No material exists today to teach many of the proposed standards and no effective material is likely to be created because they are not developmentally appropriate. A blatant example of the developmentally inappropriate standards can be found in fourth grade where students, under the proposed standards, are required to learn World History from 1000BC to 1500AD. Even if you assumed that was reasonable for fourth-graders to achieve - and I've yet to talk to a fourth-grade teacher who does - there is no material that can adequately get the job done. Textbooks, web sites and other materials that cover ancient studies and world religions are not written at a 4th grade level for good reason. Although we have taught Ancient history in 6th grade for years there are many 6th graders who have difficulty conceptualizing time frames and comparing and contrasting ancient cultures and world religions. These concepts are developmentally inappropriate for the average 4th grader who is just ten years old.

Examples of standards that are developmentally inappropriate:

Grade 4
II. WORLD HISTORY World Civilizations, prehistory to 1000 B.C.
The student will demonstrate knowledge of ancient civilizations.
1. Students will describe and analyze archeological evidence of early cultures using maps and timelines.
2. Students will compare and contrast characteristics of ancient cultures.

II. WORLD HISTORY World Civilizations, 1000 B.C. to 500 A.D.
The student will demonstrate knowledge of world civilizations.
1. Students will identify and explain highlights of classical Greek, Roman, and Meso American
civilizations of this era, and compare and contrast significant aspects of these cultures.

II. WORLD HISTORY World Civilizations, 1000 B.C. to 500 A.D.
The student will demonstrate knowledge of the history and rise of major world religions.
1. Students will locate and map areas of major world religions and how they have changed geographically, including Judaism, Hinduism, Buddhism, Christianity, and Islam, and note the presence of multiple indigenous religious traditions.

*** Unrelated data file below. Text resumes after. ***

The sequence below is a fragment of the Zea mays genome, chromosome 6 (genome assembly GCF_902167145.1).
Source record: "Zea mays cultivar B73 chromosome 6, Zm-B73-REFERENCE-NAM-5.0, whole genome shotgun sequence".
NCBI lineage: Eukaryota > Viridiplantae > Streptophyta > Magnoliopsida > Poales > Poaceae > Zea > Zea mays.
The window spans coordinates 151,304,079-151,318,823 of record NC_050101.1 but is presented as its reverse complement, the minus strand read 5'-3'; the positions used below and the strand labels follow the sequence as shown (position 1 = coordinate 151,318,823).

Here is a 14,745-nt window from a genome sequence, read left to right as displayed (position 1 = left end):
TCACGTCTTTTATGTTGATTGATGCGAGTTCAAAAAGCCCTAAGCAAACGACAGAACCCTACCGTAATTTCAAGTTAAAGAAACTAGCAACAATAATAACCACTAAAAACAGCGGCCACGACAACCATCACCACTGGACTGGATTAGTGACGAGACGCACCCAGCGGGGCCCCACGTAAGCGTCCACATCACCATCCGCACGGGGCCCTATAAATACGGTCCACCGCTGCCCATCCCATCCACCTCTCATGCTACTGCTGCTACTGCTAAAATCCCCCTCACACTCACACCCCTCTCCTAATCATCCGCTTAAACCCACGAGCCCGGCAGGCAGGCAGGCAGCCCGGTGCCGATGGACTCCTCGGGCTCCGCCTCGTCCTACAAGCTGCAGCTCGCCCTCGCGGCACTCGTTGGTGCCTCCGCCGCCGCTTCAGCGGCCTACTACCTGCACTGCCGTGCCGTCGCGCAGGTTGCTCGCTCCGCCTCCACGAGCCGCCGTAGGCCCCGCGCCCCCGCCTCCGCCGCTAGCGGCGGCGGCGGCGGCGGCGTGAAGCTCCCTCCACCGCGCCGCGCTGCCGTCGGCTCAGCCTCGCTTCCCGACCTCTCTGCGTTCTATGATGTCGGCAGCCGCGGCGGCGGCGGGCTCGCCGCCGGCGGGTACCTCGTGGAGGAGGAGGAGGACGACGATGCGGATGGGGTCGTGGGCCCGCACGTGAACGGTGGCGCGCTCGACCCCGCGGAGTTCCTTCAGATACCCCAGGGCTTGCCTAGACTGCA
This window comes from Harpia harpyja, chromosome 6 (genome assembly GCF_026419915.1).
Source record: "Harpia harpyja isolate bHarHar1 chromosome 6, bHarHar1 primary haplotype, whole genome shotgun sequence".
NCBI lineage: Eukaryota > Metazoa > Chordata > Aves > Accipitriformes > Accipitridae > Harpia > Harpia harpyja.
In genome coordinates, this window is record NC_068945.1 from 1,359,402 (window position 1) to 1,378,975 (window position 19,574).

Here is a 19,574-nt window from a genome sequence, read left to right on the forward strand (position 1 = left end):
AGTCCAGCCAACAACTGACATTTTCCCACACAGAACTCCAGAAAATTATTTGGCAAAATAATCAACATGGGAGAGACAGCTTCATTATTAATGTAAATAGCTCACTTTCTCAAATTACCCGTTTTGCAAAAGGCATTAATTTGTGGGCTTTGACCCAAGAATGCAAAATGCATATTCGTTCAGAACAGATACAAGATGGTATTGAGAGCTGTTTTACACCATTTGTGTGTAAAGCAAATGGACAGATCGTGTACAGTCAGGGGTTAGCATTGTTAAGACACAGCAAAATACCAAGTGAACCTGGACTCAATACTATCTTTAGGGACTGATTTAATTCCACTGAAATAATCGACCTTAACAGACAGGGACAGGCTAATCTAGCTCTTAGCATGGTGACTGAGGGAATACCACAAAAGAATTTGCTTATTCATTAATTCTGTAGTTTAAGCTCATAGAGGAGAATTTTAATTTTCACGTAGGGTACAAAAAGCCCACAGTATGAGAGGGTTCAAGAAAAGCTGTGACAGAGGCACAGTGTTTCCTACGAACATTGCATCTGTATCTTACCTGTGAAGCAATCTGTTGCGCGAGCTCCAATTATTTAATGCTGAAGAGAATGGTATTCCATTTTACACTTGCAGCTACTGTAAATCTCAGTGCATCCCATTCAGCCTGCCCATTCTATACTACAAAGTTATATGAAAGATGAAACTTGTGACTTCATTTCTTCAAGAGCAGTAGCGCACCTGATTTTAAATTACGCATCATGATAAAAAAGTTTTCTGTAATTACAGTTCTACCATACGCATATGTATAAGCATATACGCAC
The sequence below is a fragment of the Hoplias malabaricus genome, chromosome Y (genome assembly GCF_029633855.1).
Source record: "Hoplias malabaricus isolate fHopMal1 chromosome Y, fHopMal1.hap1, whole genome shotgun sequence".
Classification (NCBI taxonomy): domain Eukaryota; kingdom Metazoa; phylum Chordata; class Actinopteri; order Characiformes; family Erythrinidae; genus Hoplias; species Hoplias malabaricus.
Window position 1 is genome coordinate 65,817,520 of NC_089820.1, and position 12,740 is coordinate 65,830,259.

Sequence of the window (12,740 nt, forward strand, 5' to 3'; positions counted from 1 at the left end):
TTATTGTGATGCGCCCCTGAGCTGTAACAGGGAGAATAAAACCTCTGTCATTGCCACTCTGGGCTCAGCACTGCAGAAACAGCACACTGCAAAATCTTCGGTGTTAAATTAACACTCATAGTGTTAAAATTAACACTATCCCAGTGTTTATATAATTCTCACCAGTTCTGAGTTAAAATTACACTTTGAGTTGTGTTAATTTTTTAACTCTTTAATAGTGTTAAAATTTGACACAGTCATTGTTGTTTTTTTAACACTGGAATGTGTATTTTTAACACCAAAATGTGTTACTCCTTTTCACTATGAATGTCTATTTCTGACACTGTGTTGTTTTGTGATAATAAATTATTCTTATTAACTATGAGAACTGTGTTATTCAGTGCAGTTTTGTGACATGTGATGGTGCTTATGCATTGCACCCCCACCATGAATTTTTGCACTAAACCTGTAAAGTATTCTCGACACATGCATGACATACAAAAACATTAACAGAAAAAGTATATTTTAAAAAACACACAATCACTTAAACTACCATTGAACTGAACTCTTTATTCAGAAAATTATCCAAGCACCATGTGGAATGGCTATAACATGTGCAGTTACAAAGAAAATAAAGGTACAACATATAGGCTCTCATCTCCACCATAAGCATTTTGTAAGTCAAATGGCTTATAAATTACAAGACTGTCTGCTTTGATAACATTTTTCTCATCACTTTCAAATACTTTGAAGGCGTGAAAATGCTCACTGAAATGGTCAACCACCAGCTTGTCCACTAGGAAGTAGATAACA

2. Students will identify major tenets and key figures of these religions.

II. WORLD HISTORY World Civilizations, 500-1000 A.D.
The student will demonstrate knowledge of world civilizations and cultures.
1. Students will compare and contrast characteristics of Eurasian cultures in this era, including the Byzantine Empire, Medieval Europe, Japan, and the Middle East.

The students will demonstrate knowledge o Early African kingdoms, knowledge of interactions among Eurasian civilizations, knowledge of civilizations of the Americas, knowledge of the Renaissance.... The list goes on and on.

And remember...this is only the World History strand. Fourth grade also contains geography, economics, government and citizenship and local history strands each with multiple standards and benchmarks.
And even more mind-boggling...this is all to be taught and learned in a daily time frame of 45 minutes at best, by a teacher who does not necessarily have training or expertise in social studies (elementary education teachers are generalists, not specialists....), without grade-level appropriate materials!!!

Our district and others will have difficulty simply because there is no existing infrastructure (textbooks, curriculum, teacher training) to use to meet the standards. As they presently stand, the proposed standards fail to take into account the complexity of the task you are asking districts to implement.... especially in the era of tight money in districts across the state.

In Edina and elsewhere, we have excellent resources already in place to teach our district social studies curriculum. It doesn't make good educational sense to penalize districts that have done a good job of building a social studies curriculum. And it certainly doesn't make good economic sense to make district taxpayers pay over and over again for new materials.

It does make sense to allow districts local control over how the social studies standards are met so that we can take full advantage of our curriculum and resources. It does make sense to empower our teachers to carry out the plans they've worked so hard on. And it does make sense to use district funds for teaching rather than for bureaucratic micro-management by the state.